Category Archives: Transition and permaculture

Upskilling for resilience

Donnie Maclurcan of the Post Growth Institute muses on the learning we need in building resilient communities – and rightly emphasizes collective knowledge:

Voids in our individual skill-sets are actually critical to building harmonious communities. As Bill Kauth and Zoe Alawan say, “We need each other, and we need to need each other”. Caroline Woolard of the New York City barter platform OurGoods elucidates this concept in sharing that, “When you take a class in a barter system you know the teacher needs you too”.
Thus, I recently found myself wondering, what range of skills might we collectively need in order to thrive in post growth futures?
…there is a great deal to be gained from more of our learning happening together, building shared resilience in the process.

He also makes a good first pass at mapping the skills we could be learning as a community, to build resilience. See Upskilling for Post Growth Futures, Together

The Benchmarking Harvests project

We think there’s an urban food production industry waiting to be recognised.John McKenzie

St0rmz' tomatoes

Harvest of tomatoes, cc-by-sa 2.0.

Want to see abundant quality food harvested in our neighborhoods? Good news on that front:  Growstuff and Permaculture Melbourne are developing a tool to record and share our harvests, and to show how much food is being grown in urban and suburban gardens. It’s now live.

John McKenzie from Permaculture Melbourne lays out the vision:

We want to find what the best gardeners can produce on their plots of land. This becomes a benchmark for their area. The benchmarking project is hoping to indicate the power of urban gardening. If 20% of households could grow at the benchmark rate, then how much food could an urban community produce? We think it’s a huge amount. We think there’s an urban food production industry waiting to be recognised.

The aggregated data will tell us about the capacity of our communities to feed ourselves, broken down by area and crop type. This is the first time data has been collected and made available in this way – a milestone for urban food growing and urban resilience.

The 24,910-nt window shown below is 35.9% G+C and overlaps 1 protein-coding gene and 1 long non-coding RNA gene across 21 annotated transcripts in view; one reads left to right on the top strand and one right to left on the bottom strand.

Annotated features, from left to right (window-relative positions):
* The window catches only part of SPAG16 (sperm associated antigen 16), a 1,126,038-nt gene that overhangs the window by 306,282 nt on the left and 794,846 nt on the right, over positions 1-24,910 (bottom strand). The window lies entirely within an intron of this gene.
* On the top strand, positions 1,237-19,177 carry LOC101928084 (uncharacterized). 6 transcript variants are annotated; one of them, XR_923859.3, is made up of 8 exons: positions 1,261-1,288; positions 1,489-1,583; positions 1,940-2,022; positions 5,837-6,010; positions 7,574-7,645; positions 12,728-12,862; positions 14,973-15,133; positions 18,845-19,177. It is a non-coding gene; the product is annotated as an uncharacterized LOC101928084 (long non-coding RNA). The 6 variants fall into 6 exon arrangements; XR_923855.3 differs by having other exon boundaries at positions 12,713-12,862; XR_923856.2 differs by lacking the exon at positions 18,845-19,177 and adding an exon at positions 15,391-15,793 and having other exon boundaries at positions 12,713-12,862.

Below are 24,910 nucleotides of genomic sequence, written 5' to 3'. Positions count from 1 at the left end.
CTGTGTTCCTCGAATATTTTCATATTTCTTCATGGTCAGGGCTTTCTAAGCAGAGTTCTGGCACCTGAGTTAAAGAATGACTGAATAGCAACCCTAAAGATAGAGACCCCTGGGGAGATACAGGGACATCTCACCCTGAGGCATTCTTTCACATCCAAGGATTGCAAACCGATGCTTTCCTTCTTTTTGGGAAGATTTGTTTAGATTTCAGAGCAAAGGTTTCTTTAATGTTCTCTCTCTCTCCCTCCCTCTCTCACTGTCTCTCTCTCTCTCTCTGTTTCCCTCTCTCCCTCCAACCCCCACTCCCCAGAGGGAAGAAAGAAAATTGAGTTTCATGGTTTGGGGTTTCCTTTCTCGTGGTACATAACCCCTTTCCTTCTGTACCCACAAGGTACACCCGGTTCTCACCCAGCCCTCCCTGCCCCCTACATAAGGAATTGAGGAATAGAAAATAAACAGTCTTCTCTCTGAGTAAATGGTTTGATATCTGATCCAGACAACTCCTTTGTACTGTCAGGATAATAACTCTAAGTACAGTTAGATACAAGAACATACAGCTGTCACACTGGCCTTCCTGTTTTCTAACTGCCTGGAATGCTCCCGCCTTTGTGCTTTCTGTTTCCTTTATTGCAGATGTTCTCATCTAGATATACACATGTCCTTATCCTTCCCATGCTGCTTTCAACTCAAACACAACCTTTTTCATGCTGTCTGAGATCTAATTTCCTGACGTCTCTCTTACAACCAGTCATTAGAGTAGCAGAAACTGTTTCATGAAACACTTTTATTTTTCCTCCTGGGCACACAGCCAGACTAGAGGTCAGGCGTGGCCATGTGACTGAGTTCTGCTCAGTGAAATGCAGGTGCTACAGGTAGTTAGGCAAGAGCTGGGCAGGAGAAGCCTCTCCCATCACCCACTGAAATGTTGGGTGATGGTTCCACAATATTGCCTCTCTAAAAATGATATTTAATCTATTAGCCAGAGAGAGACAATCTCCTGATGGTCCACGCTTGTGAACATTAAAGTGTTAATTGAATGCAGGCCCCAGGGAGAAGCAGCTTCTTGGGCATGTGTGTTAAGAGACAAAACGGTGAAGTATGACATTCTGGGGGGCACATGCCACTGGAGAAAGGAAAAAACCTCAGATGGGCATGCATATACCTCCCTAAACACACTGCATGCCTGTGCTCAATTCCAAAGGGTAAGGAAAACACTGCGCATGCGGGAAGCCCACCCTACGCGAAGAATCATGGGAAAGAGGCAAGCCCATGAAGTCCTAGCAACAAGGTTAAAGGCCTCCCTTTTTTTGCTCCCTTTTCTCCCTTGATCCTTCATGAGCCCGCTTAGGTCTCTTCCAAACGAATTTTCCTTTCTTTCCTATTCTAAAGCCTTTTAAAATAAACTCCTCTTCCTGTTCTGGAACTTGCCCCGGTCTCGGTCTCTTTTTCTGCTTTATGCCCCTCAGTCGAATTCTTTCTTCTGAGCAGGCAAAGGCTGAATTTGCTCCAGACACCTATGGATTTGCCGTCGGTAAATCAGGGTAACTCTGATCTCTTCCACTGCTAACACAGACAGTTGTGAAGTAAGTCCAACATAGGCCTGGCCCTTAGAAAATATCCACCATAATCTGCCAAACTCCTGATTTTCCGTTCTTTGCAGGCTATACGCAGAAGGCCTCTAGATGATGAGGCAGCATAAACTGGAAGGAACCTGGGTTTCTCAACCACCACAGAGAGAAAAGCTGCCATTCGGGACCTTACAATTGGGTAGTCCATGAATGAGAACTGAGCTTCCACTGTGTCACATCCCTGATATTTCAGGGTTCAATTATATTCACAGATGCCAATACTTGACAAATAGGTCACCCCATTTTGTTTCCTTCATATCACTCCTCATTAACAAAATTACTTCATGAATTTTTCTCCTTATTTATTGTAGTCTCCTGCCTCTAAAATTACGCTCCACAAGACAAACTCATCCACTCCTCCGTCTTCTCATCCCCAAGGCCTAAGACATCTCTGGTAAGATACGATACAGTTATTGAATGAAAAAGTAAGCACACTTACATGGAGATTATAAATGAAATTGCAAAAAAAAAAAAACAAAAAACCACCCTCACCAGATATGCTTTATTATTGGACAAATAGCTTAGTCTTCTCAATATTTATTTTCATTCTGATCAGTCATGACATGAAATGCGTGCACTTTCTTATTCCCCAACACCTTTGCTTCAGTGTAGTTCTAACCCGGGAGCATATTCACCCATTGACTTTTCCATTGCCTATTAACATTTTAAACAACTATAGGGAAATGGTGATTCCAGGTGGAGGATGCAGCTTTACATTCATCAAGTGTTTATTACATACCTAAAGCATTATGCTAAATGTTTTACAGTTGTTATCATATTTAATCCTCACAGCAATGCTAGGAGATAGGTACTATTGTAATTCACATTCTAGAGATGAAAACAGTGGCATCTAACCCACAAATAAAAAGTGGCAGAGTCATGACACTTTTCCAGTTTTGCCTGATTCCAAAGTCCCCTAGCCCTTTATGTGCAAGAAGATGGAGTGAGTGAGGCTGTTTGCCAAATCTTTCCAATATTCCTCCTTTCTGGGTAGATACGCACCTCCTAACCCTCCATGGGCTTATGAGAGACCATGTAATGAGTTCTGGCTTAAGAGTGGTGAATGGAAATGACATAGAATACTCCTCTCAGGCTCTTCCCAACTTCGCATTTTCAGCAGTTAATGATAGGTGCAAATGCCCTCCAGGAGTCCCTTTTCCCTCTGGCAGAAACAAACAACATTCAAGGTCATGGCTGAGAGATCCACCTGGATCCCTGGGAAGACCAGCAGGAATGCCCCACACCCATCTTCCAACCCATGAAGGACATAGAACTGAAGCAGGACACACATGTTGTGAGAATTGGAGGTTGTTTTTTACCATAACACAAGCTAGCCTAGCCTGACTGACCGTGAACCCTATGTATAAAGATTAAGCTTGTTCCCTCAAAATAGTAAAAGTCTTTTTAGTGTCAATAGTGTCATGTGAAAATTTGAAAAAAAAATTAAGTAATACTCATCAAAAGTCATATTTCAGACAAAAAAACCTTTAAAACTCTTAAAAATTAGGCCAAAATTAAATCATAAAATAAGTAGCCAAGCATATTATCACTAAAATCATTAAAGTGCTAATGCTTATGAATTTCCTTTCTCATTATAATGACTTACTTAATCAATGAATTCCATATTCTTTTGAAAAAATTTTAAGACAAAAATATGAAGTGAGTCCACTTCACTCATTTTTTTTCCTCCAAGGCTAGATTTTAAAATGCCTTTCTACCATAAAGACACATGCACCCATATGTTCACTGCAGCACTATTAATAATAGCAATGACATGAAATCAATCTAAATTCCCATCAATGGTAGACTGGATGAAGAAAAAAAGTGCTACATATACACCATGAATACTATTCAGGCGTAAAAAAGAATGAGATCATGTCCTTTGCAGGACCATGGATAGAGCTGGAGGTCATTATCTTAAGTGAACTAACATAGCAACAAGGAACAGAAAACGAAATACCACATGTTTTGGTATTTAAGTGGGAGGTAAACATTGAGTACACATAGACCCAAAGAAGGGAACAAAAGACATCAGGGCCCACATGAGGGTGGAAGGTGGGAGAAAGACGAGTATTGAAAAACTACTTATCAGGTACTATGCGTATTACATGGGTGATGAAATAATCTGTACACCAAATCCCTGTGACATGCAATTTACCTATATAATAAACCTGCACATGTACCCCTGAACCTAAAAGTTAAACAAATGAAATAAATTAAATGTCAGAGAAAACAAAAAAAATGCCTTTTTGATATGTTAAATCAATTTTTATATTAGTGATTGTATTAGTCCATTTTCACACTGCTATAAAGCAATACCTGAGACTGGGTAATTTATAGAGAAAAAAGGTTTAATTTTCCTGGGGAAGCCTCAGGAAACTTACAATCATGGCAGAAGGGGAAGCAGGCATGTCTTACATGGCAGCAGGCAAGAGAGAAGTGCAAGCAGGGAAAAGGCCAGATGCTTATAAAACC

Growstuff is the platform – an open source, collaborative, community-oriented gardening site and social network. They’re building a database of crops, harvests, planting advice, seed sources, and more, that anyone can use for free for any purpose under a Creative Commons license. (If you can handle more adjectives, it’s also open data, with an API, independent, ad-free and operated as a social business.)

Growstuff is headed up by ex-Google coder and food grower, Alex Bayley. I’ve doing pair programming on the harvest tool with Alex, and learning much – her coding skills are so far ahead of mine that I’m pretty much watching her code, but that’s the collaborative and inclusive approach of Growstuff. I can vouch for Alex, who could be earning big money in the tech industry, but is instead following what she believes in, and does much of her coding at a kitchen table, looking out on a vegetable garden.

Be part of Benchmarking Harvests

So, food growers and supporters, here’s how to get behind Benchmarking Harvests:

Boosting local food and resilient communities

Think how motivating it will be to know that gardeners are producing not just a few tomatoes, but hampers and buckets full of delicious, fresh food, in our own neighborhoods. This will be a real boost to urban food growing and local resilience, to have this knowledge and data about local food production – for our own knowledge, for our communities, and in our dealings with our local governments. Knowing what successful gardeners can produce on their own land and mapping this by area, we can discover the potential of urban gardening.

Thank you to Lucas Gonzalez from the Appropedia community, who connected us up via Twitter – the spark that let this synergy happen.

Update: Alex Bayley describes the new functionality at Track your harvests with Growstuff.